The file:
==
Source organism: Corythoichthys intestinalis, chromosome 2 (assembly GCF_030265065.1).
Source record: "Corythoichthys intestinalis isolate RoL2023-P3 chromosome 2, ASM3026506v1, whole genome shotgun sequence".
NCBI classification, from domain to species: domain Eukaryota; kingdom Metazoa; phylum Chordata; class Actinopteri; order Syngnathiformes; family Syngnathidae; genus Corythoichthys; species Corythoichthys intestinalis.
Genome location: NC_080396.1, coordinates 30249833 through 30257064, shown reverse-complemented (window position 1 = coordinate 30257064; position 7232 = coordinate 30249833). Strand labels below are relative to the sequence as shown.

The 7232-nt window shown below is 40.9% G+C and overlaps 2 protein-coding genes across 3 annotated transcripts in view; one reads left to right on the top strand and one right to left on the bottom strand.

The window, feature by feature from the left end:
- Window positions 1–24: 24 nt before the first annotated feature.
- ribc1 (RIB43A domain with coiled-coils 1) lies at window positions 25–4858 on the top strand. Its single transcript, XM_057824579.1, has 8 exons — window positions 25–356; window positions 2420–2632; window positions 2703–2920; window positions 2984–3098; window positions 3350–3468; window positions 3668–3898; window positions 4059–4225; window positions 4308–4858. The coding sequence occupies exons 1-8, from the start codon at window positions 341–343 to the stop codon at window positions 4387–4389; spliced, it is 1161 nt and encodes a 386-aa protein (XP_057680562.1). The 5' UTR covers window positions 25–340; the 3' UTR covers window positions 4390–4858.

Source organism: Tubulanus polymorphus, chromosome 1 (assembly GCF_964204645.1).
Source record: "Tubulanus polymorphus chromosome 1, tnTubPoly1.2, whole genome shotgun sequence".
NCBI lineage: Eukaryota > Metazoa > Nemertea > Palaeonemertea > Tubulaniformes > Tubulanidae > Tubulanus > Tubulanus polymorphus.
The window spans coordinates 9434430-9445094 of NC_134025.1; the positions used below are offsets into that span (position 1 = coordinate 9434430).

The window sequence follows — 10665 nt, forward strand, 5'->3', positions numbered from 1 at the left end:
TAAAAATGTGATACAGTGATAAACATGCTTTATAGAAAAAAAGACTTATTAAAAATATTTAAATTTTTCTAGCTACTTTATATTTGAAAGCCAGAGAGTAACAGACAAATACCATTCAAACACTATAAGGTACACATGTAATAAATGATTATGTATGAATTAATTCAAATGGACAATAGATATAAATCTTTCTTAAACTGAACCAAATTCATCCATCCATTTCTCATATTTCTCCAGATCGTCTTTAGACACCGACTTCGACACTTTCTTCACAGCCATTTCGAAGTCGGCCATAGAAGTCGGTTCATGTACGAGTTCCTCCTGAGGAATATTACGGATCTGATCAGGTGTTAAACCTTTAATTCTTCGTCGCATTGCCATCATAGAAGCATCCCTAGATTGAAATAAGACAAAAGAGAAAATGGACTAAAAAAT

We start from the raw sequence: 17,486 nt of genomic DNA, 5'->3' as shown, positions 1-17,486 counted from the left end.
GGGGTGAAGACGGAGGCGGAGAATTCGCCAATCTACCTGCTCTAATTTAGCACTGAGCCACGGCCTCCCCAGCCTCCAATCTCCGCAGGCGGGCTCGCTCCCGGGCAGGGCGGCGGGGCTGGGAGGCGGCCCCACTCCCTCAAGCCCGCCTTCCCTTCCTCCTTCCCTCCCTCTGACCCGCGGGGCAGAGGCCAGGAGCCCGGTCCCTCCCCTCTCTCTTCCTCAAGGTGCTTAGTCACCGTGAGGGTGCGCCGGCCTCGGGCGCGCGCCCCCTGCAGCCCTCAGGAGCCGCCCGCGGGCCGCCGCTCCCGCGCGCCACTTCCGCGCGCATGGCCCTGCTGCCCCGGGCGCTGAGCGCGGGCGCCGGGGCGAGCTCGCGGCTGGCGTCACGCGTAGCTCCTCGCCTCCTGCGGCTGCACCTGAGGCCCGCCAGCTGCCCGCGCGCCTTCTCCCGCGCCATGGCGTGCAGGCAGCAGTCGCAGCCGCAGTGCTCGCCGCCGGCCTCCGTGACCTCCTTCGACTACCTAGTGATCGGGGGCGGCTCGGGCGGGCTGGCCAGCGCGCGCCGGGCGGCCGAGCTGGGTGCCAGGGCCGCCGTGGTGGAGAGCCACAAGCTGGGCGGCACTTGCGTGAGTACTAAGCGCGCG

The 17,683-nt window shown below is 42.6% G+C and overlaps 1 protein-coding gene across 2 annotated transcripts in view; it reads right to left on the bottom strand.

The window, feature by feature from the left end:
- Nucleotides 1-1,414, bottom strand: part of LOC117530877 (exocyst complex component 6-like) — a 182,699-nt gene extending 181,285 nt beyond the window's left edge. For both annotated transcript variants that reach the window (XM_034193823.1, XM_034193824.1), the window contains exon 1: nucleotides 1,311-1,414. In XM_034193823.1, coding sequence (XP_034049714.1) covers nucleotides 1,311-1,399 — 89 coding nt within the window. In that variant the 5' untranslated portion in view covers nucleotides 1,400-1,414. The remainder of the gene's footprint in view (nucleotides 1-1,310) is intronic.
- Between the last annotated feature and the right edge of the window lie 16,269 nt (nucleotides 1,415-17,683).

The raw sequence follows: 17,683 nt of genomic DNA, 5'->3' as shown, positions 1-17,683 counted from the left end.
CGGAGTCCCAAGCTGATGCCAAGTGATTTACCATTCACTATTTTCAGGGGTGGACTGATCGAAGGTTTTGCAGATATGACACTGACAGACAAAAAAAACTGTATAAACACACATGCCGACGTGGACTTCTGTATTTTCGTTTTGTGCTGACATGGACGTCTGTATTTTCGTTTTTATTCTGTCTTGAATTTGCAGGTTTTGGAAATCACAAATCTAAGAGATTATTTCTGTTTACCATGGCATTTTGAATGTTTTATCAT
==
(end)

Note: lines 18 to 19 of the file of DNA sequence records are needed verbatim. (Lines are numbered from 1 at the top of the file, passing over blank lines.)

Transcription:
The window, feature by feature from the left end:
- Nucleotides 1-1,414, bottom strand: part of LOC117530877 (exocyst complex component 6-like) — a 182,699-nt gene extending 181,285 nt beyond the window's left edge. For both annotated transcript variants that reach the window (XM_034193823.1, XM_034193824.1), the window contains exon 1: nucleotides 1,311-1,414. In XM_034193823.1, coding sequence (XP_034049714.1) covers nucleotides 1,311-1,399 — 89 coding nt within the window. In that variant the 5' untranslated portion in view covers nucleotides 1,400-1,414. The remainder of the gene's footprint in view (nucleotides 1-1,310) is intronic.